The judges commended the team for their thorough research on thermal regulation in nature and how they considered a wide variety of biological solutions before determining which would be most effective.

“The AquaCycle was created with a great tribute to biological models, and the Irvine team demonstrated that they understand the key mechanisms and how to apply them to this important problem. That’s what we hope to come from the Youth Design Challenge – creative, critical thinking to the challenges we face.” — Puja Batra, Ecologist & Independent Consultant

Middle School Category


First Place

Team Matinor with Project “The Dome Home”

Blue School, New York, NY

Team Matinor incorporated inspiration from the multiple organisms to design a home that could withstand extreme weather in the Carribean — a region facing increasing risk from hurricanes due to climate change. The Dome Home mimics the dome shape of an ovenbird’s mud nest to withstand high winds, the deep tap root of the longleaf pine to anchor the foundation, and the unique structure of the woodpecker’s skull to absorb shock.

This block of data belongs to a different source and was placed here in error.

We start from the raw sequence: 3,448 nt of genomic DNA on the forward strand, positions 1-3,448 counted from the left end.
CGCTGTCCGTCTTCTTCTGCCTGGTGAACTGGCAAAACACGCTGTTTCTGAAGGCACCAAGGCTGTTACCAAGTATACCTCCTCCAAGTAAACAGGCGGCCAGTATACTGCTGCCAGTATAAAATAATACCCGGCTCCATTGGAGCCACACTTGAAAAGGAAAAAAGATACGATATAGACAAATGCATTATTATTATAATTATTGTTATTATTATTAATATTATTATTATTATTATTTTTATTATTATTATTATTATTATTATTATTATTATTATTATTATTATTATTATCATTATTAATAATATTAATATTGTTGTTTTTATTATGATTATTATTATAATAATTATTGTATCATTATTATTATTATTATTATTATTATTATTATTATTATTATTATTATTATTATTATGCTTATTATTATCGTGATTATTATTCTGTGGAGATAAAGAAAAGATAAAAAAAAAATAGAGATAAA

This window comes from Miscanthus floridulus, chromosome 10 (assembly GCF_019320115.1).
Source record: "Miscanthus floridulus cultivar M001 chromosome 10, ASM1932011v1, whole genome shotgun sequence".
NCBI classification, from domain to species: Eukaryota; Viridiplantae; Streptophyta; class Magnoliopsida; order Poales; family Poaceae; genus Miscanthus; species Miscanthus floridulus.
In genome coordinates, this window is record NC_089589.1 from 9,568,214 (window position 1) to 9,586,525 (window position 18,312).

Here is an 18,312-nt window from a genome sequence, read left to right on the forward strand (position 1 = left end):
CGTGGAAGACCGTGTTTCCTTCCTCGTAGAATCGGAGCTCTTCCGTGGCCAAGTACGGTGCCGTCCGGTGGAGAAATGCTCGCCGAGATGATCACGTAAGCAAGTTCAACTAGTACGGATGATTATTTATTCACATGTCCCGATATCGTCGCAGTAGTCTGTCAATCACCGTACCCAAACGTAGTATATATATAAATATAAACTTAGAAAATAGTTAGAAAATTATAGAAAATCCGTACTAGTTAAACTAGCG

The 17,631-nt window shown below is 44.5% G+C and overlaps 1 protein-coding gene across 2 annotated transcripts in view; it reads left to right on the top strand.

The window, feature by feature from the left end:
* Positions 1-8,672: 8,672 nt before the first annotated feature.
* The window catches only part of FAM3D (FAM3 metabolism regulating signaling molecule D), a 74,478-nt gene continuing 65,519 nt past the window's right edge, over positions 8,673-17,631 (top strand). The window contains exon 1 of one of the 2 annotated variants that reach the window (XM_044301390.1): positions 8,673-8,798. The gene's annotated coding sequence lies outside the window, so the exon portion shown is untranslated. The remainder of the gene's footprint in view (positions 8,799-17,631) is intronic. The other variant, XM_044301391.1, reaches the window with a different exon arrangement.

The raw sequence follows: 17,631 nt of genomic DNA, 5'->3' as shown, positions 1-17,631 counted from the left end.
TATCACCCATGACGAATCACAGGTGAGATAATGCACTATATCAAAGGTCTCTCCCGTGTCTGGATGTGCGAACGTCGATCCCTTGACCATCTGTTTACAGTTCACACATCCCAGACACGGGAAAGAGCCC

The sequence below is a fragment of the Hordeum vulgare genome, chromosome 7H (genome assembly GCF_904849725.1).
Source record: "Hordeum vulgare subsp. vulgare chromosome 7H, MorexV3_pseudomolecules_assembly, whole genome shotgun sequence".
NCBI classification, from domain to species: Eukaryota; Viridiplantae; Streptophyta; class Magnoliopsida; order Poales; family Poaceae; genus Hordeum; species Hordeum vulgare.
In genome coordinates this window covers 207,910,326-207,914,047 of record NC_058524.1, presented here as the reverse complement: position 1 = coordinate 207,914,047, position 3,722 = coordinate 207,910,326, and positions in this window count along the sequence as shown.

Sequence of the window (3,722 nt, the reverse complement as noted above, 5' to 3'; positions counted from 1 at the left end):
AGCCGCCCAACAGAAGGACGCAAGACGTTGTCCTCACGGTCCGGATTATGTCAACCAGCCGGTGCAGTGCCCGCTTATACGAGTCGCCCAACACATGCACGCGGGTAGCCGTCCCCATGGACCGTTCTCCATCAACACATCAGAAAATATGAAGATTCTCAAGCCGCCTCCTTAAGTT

The judges felt the Dome Home was a great example for the spirit of biomimicry, looking closely at how nature manages physical forces, and effectively combining strategies from multiple biological models. The team also thoughtfully addressed the limitations in the design and areas for additional research and development.

“They focused on adaptation – which is an important concept for our society, especially when it comes to thinking about housing for people. I liked the way the Matinor team documented their process in terms of looking for function, finding biological models to do the functions, and integrating creative use of various different models to meet multiple functions for the Dome Home concept.” — Mary Hansel, Operations Manager, New Buildings Institute

Second Place

Team Reef Guardians with Project “Reef Guard”

Wheatland Center School, Burlington, WI

The Reef Guard is a concept for protecting coral reefs from UV radiation and rising ocean temperatures that cause coral bleaching. This team created a floating underwater shade structure inspired by giant lily pads and the UV-reflecting properties of Orb Weaver spiders’ webs. The team was commended by the judges for their strong engineering design process and testing and refinement of key components of the design.